What does the Taliban's victory mean?

A Taliban leader in Afghanistan

What does the Taliban's victory mean for America's Arab allies and extremist organisations? Ahmad Abdul-Rahman explains.

The Taliban's control of Afghanistan raises questions about its impact on the policies of Arab countries allied to the West and on extremist terrorist organisations in the world in general and Arab countries in particular.

The victory of the Taliban came 20 years after it was overthrown by a coalition led by the US.

The abandoning of Afghanistan by the US, and the state of complete chaos prevailing in the country, are summed up by scenes of chaos and panic at Kabul airport. It is there that thousands of Afghans gathered in an effort to flee their country, but to no avail, amid reports of casualties.

The rapid negative developments in Afghanistan are causing international concern, especially from Western countries, which are rushing to evacuate their nationals. Questions have also been raised about the impact of the Taliban's victory, which Afghans fear will return to its previous brutal practices, on the policies of Arab countries allied with the Americans and on extremist terrorist organisations that are active in Arab countries.

Impact on Arab countries

There are fears that recent developments in Afghanistan may have an impact on the Arab region, because violent terrorist and fundamentalist organisations such as Al-Qaeda, its affiliates, and ISIS could become more confident and more violent. The return of the Taliban could affirm that Jihad is worth following and could lead to more self-assertion and is a way to achieve political goals. This will affect the security situation in the Arab region.

It is also clear that jihadists, Salafists, and Islamists around the world are watching events in Afghanistan and view the Taliban's victory as an encouragement. We should expect that not only ISIS, but also al-Qaeda and smaller groups would become stronger.

With the rise of the Taliban in Afghanistan, the activity of ISIS is expected to increase in the Middle East, especially in Syria, Iraq, and North Africa. Although there are some differences between the Taliban and ISIS, there will be understanding to carry out terrorist operations outside Afghanistan, not inside it.

Foreign policy reviews

As a consequence of what happened in Afghanistan, Arab countries allied to the West, including Saudi Arabia, could begin important revisions in their foreign policies and priorities. It is expected that Saudi Arabia may quickly consider trying to contain the Taliban movement by inviting its leaders to visit the Kingdom in an effort to turn a new page. Saudi policy will be pragmatic. It is possible that Saudi Arabia will begin to search for a formula for a long- or medium-term political settlement with the Houthis, given that its relations with the US has become tense.

Between Iraq and Afghanistan

The truth is that there is a difference between Afghanistan and Arabia in terms of geopolitics and demography This difference prompted the US to move forward with its withdrawal from Afghanistan especially that it has become a failed country without well-established official entities, even while keeping some of its soldiers in Iraq as military advisors. The mistakes by the US in Iraq and its exploitation by Iran made it seem as if Washington had ceded Iraq to Iran. At the urgent invitation of Saudi Arabia and the Gulf Arab countries, the US became aware that if they withdrew from Iraq completely, this would be the entrance to dangerous geopolitical changes in the region.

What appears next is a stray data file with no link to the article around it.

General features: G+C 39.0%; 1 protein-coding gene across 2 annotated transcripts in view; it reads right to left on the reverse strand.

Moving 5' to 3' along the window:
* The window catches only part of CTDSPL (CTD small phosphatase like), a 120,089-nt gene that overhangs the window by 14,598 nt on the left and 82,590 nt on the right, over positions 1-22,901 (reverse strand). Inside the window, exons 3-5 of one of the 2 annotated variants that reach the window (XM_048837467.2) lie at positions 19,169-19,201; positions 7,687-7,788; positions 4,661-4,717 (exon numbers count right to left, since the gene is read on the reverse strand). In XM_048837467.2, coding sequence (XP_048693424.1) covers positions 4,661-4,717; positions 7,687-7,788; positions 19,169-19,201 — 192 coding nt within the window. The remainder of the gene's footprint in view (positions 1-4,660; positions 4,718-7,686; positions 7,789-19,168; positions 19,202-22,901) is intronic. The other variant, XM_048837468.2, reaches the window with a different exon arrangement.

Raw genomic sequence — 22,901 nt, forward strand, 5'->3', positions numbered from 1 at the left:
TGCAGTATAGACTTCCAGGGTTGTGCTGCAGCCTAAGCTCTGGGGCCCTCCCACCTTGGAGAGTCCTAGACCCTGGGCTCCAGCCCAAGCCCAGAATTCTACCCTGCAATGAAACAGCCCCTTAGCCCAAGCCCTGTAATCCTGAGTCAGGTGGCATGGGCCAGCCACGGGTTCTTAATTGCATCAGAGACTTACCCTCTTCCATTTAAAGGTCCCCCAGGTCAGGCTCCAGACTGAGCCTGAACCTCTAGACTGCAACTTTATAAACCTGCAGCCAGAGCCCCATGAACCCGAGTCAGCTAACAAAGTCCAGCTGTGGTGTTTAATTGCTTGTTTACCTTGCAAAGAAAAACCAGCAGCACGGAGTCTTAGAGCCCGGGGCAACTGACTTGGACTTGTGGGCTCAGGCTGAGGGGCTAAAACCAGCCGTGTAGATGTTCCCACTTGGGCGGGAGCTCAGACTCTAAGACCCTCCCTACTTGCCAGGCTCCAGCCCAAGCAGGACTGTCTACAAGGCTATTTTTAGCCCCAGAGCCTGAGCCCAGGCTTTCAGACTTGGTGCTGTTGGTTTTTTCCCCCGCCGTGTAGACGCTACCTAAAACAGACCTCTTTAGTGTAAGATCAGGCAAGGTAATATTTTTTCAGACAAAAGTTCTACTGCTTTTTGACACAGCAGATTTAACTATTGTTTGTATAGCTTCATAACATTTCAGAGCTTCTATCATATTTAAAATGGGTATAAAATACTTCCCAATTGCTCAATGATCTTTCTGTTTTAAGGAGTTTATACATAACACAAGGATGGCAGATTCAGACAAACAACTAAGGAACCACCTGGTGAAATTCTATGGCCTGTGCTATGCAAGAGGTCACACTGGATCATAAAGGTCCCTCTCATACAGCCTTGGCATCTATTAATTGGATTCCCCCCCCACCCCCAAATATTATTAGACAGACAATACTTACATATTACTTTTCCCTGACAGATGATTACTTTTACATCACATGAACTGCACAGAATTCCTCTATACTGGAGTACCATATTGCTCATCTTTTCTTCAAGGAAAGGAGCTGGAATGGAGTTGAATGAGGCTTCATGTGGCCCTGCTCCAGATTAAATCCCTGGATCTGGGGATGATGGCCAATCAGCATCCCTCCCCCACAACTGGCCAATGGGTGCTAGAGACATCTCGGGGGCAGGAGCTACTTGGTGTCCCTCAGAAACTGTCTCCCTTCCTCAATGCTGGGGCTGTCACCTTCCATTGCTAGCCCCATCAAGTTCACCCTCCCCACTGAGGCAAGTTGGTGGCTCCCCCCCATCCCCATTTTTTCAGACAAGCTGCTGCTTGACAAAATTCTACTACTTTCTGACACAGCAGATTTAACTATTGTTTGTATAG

As for Afghanistan, America's mistakes made the Taliban acquire the character of a national liberation movement that represents a part of the Afghan people. This forced the US and Western countries to deal with it and consider it as a force that has some popularity among the Afghan people.

As for the difference between the Taliban and other extremist Islamic organisations, we find that the umbrella of extremism unites all of them. Although the Taliban is considered, be the umbrella organisation for al-Qaeda and ISIS, it differs from them in that its elements are from the people of Afghanistan and that it is changing. Some of their members now present themselves as politicians.

Fighting terrorism as a political card

The two countries most affected by the rise of the Taliban in Afghanistan are Syria and Libya. Syria has a branch of Al-Qaeda (currently the Organization for the Liberation of Levant Front which controls Idlib in Syria) As for Libya, its chaos and difficult terrain allow global terrorist networks to support each other, in addition to the presence of regional and international parties involved in the conflict who use terrorist networks to their advantage.

In Syria, the jihadists will draw at least some inspiration from the events in Afghanistan. They will make it clear to their supporters that if they hold out long enough they will have a chance of victory over the US and the Europeans.

The rise of the Taliban in Afghanistan may also be used as a card by some Arab countries, such as Egypt, to emphasise that there are real internal and regional risks facing the Arab countries. As a consequence, the security of many countries in Arabia may be enhanced.

In sum, Afghanistan's future remains dependent on the type of policies that the Taliban will adopt in the coming months.

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Friday, 24 September 2021